During his inaugural address in 1961, John Kennedy famously said:

“…Let the word go forth from this time and place, to friend and foe alike, that the torch has been passed to a new generation of Americans…”

Now, more than 50 years later, Kennedy’s sentiments seem relevant again as Millennials come of age and become a driving force in the marketplace and grows into a leadership role that is defining the American landscape and marketplace.

This transition creates an opportunity for member-based associations and organizations to market to a new audience and position themselves as leaders in an industry, as they’ve done for several generations.

However, it’s not as easy as cut and paste.  What worked for Baby Boomers won’t necessarily resonate with Generation X and Y– They like communication and are constantly connected, always engaged (often doing multiple things at the same time), and hungry for information now.

We’ve all heard about them- the younger generation entering the workforce with a very different attitude and ethic than the previous generations. Perhaps you’ve even been required to take training on how to communicate with them or understand their motives. Whatever your level of experience with this hot topic, you’ll need to consider how this “Generation X and Y” affects your membership association.

First, let’s define:
Generation X: born 1965-1981
Generation Y: born 1982-1995

Second, let’s examine some of the traits that are common to this generation:
• Gen XY learns fast, easily bored, able to multitask
• First generation to not know job security in the same sense as prior generations. This group will not work the same job for 10 years before moving on to the next one.
• Salary/prestige takes a backseat to work/life balance
• Seeking recognition for resume building
• Leadership training for young professionals interested in board service or career leadership
• Offer these members short jobs with a defined start and end. Calling it a “Task Force” instead of a “Committee” may increase interest as they will know there is an end to the job in sight.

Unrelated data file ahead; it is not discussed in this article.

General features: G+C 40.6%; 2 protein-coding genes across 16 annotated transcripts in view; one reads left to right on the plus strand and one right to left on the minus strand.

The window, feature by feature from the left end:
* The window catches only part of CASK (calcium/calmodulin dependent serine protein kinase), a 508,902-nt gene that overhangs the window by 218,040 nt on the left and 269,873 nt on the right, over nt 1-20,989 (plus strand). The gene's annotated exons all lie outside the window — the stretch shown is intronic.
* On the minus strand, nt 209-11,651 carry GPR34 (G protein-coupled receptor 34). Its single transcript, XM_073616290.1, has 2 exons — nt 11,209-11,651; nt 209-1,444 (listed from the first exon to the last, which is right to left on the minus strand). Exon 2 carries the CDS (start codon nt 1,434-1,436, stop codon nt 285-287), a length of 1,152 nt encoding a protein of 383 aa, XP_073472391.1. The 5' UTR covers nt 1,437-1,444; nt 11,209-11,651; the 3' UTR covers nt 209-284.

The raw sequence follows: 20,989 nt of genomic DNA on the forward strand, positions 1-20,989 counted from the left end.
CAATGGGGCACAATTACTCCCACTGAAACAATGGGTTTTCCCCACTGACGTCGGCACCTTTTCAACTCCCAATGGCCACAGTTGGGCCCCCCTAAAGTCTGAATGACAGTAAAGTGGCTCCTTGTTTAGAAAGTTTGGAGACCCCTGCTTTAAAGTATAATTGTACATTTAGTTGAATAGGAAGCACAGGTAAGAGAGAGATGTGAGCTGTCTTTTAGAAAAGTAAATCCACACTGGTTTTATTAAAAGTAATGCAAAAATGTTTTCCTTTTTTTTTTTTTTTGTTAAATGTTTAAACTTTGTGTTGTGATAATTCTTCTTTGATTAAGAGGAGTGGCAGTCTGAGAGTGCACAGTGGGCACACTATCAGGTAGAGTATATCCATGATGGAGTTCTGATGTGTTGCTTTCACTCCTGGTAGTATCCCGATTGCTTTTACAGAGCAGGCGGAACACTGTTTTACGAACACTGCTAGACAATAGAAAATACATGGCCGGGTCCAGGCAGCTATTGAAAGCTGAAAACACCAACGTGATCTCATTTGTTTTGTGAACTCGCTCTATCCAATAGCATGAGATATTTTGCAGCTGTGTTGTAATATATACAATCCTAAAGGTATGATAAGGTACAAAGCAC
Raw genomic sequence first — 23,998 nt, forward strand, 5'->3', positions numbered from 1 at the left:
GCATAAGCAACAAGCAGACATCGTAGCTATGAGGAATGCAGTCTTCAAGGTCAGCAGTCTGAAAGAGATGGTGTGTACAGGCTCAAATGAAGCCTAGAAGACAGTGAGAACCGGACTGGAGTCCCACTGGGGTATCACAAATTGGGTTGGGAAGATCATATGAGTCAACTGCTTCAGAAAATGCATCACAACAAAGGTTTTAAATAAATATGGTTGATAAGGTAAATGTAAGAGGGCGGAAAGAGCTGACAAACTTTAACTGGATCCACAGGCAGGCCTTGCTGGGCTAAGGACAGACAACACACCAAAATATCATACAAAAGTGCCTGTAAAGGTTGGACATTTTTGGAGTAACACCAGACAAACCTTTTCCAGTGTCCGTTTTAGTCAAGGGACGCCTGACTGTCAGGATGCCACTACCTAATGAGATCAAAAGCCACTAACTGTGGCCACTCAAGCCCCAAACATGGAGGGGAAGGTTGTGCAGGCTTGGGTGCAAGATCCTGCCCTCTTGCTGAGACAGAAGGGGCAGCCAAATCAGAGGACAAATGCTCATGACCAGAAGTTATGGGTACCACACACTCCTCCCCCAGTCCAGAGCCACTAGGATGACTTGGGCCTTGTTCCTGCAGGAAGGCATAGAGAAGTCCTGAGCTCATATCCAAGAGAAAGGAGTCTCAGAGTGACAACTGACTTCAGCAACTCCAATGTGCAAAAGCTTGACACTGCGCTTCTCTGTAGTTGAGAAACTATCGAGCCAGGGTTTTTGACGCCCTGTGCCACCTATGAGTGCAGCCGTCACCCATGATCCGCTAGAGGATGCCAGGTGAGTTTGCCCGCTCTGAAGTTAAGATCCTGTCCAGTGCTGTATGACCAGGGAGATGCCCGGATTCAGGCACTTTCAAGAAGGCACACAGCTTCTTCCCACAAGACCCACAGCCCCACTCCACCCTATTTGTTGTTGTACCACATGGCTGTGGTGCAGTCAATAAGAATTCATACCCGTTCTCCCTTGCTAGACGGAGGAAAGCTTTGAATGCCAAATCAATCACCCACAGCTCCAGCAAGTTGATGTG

• All members, but particularly Gen XY, need to feel like they belong: secure relationship and ownership in something. Trust +respect = belonging
• Gen XY trusts slowly, less forgiving in lapses (product of divorce, lack of job security, failure to deliver on promises)

Third, let’s look at Ways to Engage:
1. Listen to their point of view- get ready for a frank examination of strengths and
weaknesses. Empathize. Ask for specific examples.
2. Create solutions- be part of the solution, don’t argue over arbitrary rules/ procedures.
Conflict = lost productivity and revenue. Solve it and move on.
3. Encourage feedback- listen via online chat, over coffee, online forum, include Board,
Staff and Members. Have the ability to respond to the feedback, both publicly and
privately if necessary. If you say you’ll do it, then do it. Don’t break your promise or you
lose trust and respect.
4. Be inclusive- leadership roles no such thing as a lack of experience, be tech savvy.
If you want more members, give Gen XY a reason to join.
#1 reason people join is to solve a problem in their lives
#1 problem in lives- financial, worried about the future, job security. Help solve a problemprograms and services related to helping find jobs, make more money, feel
#1 reason people renew- solved the problem: advanced career, got referral, cut costs

As I mentioned in the Strategic Plan post, an association must consider how it is involving and appealing to Generation XY in order to pass the membership baton from the Baby Boomers. I heard a statistic on television yesterday saying that 10,000 Boomers are retiring every day. Oh boy! If your association is primarily comprised of Baby Boomers who are renewing their memberships because they think its the right thing to do, then your association may be in trouble.